When you think about it, if you had an axe, a length of fishing line, a safety pin, and something enticing for a fish to sniff at, like perhaps a piece of cheddar cheese, you might just catch something besides the cold from Hell that is sure to befall you.
However, don’t count on it for being the vacation of a lifetime or the pathway to a mouth-watering fish dinner. You are most likely to wish you were anywhere else in the world and besides that, you just might starve to death.
In order to make your ice-fishing day a resounding success with unforgettable memories, you really should be properly equipped to give yourself the best chance of not only catching fish, but being able to do it in comfort.
As you become more involved with the sport of ice-fishing, the equipment you might use will vary, but there are essentials that any ice fisherman can make use of for his day on the ice.
First off, an ice auger is the way to go when cutting a nice neat hole in the ice. Leave the axe at home. You will also need a bucket to keep your fish in, a pair of needle-nose pliers to remove the hook from the fishes mouth and a fishing license.
A fishing rod with around a 6 pound test nylon fishing line would be about perfect for most ice-fishing. Be sure you use hooks that are not too large for the fish that are local to the area.
The bait you use will depend on what you are fishing for. You might use earth-worms, minnows, or smelts. Any local fisherman or fish equipment retailer would be more than glad to give you some tips on this and most likely the fishing store will stock the bait.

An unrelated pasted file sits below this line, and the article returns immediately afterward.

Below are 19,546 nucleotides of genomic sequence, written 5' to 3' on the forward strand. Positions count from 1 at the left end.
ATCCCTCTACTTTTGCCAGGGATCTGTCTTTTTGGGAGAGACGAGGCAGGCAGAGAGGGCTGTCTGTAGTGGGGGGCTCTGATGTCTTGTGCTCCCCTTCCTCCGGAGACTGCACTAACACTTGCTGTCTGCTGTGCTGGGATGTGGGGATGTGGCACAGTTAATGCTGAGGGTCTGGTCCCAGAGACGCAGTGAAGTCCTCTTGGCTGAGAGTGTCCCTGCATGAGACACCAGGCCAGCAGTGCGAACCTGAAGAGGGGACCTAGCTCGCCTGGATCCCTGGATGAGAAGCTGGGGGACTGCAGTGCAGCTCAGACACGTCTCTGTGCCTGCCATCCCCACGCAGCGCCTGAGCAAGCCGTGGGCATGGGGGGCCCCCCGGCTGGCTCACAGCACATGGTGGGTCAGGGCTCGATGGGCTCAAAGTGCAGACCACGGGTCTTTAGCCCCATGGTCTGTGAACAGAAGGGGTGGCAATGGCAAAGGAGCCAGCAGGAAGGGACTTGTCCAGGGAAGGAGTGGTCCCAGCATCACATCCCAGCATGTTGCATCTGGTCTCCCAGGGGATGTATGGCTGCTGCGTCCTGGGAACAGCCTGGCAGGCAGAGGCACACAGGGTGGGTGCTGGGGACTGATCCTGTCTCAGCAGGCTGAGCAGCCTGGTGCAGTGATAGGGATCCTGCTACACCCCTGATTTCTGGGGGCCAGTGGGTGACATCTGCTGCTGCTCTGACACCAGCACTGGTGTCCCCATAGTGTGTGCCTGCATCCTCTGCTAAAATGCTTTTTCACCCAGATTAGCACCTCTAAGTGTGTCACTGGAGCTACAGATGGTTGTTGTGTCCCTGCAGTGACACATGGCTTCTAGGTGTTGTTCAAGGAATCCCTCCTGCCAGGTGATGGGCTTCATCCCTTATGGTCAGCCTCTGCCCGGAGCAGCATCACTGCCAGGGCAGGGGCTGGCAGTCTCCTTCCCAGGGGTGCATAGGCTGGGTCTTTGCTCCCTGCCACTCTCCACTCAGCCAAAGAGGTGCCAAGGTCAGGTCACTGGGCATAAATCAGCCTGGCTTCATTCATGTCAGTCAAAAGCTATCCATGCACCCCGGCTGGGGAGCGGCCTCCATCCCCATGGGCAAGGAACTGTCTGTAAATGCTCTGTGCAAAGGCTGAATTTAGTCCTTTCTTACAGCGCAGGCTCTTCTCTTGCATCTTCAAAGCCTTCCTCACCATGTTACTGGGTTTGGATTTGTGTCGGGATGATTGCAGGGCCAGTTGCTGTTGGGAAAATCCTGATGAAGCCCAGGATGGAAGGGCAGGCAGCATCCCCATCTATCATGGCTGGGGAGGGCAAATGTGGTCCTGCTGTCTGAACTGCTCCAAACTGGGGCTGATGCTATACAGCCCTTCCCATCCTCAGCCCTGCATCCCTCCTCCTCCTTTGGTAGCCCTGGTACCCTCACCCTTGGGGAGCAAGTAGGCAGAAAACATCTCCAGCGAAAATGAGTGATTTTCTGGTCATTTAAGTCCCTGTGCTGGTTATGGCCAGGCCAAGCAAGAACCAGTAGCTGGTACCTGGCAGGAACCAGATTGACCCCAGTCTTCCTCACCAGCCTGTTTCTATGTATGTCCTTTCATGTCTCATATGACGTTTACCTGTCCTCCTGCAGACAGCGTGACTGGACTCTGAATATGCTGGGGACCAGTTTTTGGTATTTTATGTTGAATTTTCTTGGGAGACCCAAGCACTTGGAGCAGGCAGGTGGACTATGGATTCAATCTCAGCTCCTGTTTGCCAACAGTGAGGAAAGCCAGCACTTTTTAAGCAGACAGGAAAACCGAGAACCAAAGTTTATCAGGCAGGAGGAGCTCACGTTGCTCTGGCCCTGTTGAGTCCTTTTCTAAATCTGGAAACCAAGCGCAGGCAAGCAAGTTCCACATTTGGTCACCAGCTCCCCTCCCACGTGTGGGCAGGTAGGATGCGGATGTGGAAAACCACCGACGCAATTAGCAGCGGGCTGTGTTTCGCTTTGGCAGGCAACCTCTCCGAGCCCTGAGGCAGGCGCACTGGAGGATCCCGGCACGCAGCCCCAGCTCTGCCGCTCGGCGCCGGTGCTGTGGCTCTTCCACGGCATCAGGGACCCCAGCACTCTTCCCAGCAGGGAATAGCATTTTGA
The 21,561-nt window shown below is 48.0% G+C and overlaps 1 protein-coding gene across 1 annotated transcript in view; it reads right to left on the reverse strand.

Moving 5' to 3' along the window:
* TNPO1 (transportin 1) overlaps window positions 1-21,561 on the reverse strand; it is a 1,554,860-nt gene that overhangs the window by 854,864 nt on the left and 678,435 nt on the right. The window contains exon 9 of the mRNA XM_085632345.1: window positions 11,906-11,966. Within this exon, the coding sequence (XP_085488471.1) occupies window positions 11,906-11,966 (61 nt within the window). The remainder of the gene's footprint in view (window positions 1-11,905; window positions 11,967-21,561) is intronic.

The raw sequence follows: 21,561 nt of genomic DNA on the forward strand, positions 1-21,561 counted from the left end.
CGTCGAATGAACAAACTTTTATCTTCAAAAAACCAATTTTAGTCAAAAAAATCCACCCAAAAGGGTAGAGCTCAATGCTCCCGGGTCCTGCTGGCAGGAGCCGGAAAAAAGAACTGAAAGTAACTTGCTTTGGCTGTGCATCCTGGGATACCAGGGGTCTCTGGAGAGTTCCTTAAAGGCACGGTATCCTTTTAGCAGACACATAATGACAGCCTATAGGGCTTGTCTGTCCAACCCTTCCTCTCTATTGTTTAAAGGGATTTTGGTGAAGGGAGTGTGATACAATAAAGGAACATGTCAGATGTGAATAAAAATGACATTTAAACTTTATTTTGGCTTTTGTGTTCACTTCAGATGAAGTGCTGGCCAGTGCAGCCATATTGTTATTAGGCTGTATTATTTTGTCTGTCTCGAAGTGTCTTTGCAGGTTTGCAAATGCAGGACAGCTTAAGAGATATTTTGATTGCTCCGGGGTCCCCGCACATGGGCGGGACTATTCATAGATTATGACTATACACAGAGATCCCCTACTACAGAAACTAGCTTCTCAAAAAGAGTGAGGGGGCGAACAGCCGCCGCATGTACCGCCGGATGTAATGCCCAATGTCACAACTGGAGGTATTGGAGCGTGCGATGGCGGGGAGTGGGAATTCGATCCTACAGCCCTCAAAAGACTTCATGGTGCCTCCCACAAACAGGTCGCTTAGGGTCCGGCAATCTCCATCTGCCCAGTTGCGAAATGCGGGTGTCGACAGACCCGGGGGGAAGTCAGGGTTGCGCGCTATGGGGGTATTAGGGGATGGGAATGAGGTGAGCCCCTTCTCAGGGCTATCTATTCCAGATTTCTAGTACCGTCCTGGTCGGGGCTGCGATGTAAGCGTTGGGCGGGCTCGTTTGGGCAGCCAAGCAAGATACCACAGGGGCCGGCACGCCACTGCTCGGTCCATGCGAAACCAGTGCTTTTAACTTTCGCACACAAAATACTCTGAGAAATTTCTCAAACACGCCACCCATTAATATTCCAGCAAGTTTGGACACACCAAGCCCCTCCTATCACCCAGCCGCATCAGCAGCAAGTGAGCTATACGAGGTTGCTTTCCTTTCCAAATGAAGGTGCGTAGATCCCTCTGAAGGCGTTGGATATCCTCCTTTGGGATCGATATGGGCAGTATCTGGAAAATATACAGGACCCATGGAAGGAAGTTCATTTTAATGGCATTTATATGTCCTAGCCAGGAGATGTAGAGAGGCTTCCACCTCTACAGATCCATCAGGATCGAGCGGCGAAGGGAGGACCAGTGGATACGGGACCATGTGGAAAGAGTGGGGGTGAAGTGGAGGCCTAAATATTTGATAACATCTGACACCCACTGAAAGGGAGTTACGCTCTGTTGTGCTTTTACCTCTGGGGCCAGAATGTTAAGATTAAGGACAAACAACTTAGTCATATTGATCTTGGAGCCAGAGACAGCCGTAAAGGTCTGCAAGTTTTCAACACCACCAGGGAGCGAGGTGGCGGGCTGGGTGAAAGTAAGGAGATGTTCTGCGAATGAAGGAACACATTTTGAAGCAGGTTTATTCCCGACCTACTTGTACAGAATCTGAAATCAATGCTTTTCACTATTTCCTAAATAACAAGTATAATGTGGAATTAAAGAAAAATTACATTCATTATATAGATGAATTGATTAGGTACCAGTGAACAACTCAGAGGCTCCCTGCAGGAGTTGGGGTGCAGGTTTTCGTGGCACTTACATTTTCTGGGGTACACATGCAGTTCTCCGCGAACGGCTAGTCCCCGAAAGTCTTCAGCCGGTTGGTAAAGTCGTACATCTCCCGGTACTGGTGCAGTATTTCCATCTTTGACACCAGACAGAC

A tip-up is important. It elevates the rod from the ice so that when a fish nibbles you will be able to see the tip of the rod move. You stick it in the ice and it is shaped like a “y”.
You will also need enough food and water for the day and it would be wise to have some sort of communication device, like a cell phone or two-way radio for instance. Also, always bring along matches and a lighter.
Be sure to bring a back-pack so you can include a spare set of shoes, socks and other clothes in case you get wet.
Those are pretty well the essentials, but if you want to go the extra mile, ice-fishing can be taken into another dimension and comfort zone.
Consider how great it would be to have an ice-fishing hut to keep you out of the wind. Perhaps you might add a heater and a small stove to cook your fish fish for lunch. Something to sit on is also important to your comfort.
You might buy yourself a depth finder and fish radar and watch as the fish pass by or sniff at your bait. Perhaps you might bring along hand-warmers, a compass, flashlight, or sunglasses.
Above all, don’t forget a camera to get some pictures of your catch so people will believe all your fish stories.